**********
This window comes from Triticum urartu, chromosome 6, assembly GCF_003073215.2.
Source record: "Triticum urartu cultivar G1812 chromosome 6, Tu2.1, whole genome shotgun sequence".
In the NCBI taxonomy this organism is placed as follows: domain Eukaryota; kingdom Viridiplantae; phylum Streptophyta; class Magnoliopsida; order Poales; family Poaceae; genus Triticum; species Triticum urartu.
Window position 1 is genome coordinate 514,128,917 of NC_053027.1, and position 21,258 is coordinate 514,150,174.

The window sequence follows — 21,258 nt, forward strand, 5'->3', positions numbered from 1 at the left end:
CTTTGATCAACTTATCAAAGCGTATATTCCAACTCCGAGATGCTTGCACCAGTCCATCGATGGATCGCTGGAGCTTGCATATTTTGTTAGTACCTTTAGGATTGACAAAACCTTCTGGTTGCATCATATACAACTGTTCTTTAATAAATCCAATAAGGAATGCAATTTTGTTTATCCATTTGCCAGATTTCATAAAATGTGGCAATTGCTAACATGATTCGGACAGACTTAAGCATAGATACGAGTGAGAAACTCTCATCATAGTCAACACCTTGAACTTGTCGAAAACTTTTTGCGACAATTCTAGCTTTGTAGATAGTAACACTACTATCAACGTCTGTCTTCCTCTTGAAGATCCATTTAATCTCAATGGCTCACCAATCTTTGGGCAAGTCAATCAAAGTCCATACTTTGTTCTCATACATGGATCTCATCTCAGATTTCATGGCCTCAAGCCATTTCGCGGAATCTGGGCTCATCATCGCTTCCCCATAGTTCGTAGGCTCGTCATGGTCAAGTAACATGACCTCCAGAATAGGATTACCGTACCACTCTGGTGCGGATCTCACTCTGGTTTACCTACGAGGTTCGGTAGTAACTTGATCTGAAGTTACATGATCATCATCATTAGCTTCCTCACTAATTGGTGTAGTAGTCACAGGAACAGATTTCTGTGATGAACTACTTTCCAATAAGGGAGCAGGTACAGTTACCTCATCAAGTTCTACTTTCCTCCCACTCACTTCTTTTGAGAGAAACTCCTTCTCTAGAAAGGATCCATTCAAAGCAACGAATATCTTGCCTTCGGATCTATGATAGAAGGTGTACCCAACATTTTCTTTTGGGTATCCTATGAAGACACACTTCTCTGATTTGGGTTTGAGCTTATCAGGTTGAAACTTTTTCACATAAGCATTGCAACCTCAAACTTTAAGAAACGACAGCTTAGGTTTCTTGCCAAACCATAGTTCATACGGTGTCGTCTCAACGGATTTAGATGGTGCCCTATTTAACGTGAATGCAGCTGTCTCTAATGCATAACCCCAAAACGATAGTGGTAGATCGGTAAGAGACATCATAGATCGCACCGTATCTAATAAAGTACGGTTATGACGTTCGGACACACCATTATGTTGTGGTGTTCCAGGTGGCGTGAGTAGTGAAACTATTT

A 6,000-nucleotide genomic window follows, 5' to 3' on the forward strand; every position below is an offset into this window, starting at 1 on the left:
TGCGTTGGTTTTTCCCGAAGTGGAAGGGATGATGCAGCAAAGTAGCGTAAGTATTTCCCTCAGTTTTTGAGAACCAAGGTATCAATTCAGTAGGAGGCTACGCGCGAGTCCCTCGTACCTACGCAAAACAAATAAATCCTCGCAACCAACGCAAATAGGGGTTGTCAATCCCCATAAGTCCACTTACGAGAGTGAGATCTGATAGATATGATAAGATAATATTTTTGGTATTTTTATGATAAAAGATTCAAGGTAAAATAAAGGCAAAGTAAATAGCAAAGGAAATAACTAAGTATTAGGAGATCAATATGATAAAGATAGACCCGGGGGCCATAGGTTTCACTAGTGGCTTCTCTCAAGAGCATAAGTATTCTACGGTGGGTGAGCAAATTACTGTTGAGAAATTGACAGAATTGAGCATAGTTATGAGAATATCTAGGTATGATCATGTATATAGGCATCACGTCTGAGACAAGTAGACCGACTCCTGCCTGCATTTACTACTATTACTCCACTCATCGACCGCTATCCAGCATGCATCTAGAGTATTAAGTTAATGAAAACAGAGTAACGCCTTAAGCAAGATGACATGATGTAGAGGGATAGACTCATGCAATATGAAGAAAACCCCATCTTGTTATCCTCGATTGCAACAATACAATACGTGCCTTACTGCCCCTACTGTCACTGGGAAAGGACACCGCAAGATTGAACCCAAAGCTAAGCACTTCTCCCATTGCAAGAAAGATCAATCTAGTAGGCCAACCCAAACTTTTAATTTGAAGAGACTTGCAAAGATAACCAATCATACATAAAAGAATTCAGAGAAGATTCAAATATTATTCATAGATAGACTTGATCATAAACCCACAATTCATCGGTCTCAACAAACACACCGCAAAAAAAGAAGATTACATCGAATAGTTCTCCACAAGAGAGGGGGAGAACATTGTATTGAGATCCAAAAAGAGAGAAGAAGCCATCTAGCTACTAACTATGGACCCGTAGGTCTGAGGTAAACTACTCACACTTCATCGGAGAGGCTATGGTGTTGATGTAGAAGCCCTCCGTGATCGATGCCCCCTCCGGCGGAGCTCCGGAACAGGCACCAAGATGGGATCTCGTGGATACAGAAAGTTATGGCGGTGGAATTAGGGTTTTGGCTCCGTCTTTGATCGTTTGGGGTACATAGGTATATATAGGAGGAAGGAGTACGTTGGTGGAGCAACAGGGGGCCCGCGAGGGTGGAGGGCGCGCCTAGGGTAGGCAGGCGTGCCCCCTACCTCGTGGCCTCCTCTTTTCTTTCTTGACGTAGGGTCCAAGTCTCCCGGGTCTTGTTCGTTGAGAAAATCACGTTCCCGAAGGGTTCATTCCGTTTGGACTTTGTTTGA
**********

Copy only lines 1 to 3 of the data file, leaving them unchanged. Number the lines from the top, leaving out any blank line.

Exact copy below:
This window comes from Triticum urartu, chromosome 6, assembly GCF_003073215.2.
Source record: "Triticum urartu cultivar G1812 chromosome 6, Tu2.1, whole genome shotgun sequence".
In the NCBI taxonomy this organism is placed as follows: domain Eukaryota; kingdom Viridiplantae; phylum Streptophyta; class Magnoliopsida; order Poales; family Poaceae; genus Triticum; species Triticum urartu.